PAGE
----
While the Second Continental Congress met in the early summer of 1776, colonists in the far away backcountry of South Carolina faced a threat from a perennial foe, the Cherokees. While delegates debated a declaration of independence, war parties struck settlements between the Broad and Saluda Rivers in the Ninety Six District. In response to these raids, militia Major Andrew Williamson mustered his Ninety Six regiment. Augmented by militia from the Carolinas and Virginia, he commenced a campaign against the Cherokee villages along the eastern face of the Blue Ridge.
Williamson struck at Esseneca on August 1. The colonials sustained twenty casualties but forced the warriors to abandon the village. Over the course of the next week, Williamson moved further into enemy territory. Rather than engage his force, the Cherokees retreated before the advance. Williamson burned a number of towns including Oconee, Estatoe and Toxaway.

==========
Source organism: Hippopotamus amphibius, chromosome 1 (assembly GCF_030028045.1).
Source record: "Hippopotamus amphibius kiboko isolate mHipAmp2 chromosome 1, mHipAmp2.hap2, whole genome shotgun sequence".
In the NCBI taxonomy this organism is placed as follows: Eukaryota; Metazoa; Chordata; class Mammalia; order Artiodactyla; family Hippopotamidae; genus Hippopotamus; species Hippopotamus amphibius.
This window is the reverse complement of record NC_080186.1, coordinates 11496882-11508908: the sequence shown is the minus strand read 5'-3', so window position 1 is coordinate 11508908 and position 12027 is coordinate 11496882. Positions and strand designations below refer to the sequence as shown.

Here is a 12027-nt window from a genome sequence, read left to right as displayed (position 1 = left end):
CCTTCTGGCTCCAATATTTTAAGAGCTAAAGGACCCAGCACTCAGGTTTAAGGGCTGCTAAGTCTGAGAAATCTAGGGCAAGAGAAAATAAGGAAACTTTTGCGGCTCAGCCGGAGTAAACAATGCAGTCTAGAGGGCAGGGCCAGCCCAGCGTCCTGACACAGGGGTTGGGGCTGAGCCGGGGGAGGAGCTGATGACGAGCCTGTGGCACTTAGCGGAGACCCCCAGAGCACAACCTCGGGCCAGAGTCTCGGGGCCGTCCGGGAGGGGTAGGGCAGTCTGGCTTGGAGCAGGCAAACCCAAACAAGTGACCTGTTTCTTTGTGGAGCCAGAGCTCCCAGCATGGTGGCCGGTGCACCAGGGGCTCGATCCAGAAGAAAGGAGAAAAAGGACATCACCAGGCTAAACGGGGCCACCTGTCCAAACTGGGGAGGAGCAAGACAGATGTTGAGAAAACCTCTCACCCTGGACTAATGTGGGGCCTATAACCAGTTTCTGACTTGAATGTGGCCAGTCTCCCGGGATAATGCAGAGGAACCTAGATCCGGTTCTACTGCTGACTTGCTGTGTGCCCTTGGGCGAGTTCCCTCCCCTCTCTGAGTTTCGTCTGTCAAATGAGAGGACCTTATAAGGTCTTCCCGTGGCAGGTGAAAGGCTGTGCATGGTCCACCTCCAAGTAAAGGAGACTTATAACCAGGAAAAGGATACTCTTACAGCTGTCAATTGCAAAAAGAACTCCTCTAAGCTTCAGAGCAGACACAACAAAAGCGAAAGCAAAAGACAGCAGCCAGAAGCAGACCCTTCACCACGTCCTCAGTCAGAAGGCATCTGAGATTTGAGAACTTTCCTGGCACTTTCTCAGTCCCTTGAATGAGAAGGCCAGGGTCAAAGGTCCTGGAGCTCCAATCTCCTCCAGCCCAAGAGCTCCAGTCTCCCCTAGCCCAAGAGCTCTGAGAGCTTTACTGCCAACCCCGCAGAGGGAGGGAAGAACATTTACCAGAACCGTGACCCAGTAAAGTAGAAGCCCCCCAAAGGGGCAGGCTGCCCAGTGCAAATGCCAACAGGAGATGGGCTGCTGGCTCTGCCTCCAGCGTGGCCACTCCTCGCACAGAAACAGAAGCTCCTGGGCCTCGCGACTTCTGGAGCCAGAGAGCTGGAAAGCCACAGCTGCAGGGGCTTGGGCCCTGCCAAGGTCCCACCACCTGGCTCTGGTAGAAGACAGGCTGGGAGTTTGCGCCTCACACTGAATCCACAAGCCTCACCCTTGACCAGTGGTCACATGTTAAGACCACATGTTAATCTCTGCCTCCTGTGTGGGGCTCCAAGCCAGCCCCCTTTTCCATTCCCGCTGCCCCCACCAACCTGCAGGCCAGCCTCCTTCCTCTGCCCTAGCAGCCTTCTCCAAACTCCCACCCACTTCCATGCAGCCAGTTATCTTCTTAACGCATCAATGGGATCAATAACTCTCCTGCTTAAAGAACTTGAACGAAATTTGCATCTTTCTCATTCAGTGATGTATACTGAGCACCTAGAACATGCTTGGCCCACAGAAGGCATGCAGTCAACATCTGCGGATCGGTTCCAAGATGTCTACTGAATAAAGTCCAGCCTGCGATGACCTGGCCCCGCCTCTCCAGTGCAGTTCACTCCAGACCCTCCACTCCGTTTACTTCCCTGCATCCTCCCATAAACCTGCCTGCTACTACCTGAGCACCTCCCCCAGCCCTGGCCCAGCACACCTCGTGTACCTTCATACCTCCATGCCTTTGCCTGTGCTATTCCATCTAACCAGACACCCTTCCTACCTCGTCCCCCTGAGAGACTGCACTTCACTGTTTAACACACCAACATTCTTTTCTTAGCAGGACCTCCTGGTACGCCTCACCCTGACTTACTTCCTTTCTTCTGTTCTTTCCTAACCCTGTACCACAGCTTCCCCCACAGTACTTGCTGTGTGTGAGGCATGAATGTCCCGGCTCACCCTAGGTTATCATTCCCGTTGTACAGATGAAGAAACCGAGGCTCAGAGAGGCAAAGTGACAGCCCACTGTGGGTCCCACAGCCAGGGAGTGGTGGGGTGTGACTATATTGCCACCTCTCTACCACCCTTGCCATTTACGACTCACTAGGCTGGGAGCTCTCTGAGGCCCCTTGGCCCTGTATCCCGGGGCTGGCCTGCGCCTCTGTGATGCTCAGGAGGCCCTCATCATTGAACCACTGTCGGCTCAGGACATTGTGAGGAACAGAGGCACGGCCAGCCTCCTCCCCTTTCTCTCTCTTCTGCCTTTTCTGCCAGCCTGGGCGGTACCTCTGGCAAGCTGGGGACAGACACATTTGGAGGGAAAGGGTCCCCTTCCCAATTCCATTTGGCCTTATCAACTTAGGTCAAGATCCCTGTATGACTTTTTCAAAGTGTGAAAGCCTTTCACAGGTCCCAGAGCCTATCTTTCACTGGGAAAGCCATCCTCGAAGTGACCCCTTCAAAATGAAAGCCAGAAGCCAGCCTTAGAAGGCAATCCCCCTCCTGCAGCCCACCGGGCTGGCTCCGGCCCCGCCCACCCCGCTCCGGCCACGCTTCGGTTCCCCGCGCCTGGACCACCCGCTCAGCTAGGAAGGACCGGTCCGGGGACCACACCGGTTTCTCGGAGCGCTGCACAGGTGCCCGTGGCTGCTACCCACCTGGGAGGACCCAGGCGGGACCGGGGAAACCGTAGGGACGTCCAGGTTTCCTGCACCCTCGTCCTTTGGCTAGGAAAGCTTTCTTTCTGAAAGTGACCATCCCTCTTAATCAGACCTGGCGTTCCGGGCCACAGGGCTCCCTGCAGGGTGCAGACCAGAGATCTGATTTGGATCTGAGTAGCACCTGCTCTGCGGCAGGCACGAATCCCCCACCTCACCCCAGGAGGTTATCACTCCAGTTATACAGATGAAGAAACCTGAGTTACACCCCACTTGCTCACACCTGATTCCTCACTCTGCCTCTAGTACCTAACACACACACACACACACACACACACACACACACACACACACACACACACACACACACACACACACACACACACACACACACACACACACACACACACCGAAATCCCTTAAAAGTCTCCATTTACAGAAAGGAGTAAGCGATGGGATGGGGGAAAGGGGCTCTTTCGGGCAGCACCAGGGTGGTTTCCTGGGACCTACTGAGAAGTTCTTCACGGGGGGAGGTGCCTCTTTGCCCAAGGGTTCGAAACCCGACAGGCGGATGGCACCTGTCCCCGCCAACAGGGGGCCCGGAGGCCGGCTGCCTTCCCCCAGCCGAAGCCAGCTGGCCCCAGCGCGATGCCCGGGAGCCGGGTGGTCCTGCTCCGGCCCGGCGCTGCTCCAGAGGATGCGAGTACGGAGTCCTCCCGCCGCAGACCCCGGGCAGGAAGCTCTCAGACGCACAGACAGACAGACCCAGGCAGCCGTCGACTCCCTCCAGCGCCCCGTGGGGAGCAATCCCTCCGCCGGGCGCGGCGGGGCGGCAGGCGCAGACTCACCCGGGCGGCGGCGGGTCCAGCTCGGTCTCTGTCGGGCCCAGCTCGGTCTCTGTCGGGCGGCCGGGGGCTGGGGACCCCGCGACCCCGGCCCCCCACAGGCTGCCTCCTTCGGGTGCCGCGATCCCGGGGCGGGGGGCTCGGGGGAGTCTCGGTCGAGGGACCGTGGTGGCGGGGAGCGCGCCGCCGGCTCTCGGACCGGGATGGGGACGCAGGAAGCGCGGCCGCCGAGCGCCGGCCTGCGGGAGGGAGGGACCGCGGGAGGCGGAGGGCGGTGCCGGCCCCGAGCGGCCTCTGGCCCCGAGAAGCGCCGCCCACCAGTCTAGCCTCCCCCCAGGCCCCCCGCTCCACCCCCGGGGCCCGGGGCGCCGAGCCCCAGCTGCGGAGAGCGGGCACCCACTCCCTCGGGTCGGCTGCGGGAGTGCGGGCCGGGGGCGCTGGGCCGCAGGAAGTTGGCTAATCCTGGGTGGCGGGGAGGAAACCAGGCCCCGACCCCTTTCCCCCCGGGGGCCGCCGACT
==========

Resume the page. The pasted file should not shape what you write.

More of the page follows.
The regiment reached Tamassee on August 12. Once again, Williamson found the village abandoned. He decided to send out scouting parties to examine the nearby hills. One of the patrols was led by a company commander from the Long Canes region of South Carolina, Captain Andrew Pickens. He took with him about sixty men. To cover more ground, Pickens divided his group and continued on with thirty five militiamen.
One thought on “The Ring Fight and the Emergence of Andrew Pickens”
Thank you. A fascinating but sadly often-overlooked figure. For those interested, there is a wonderful biography on Pickens by Rod Andrews.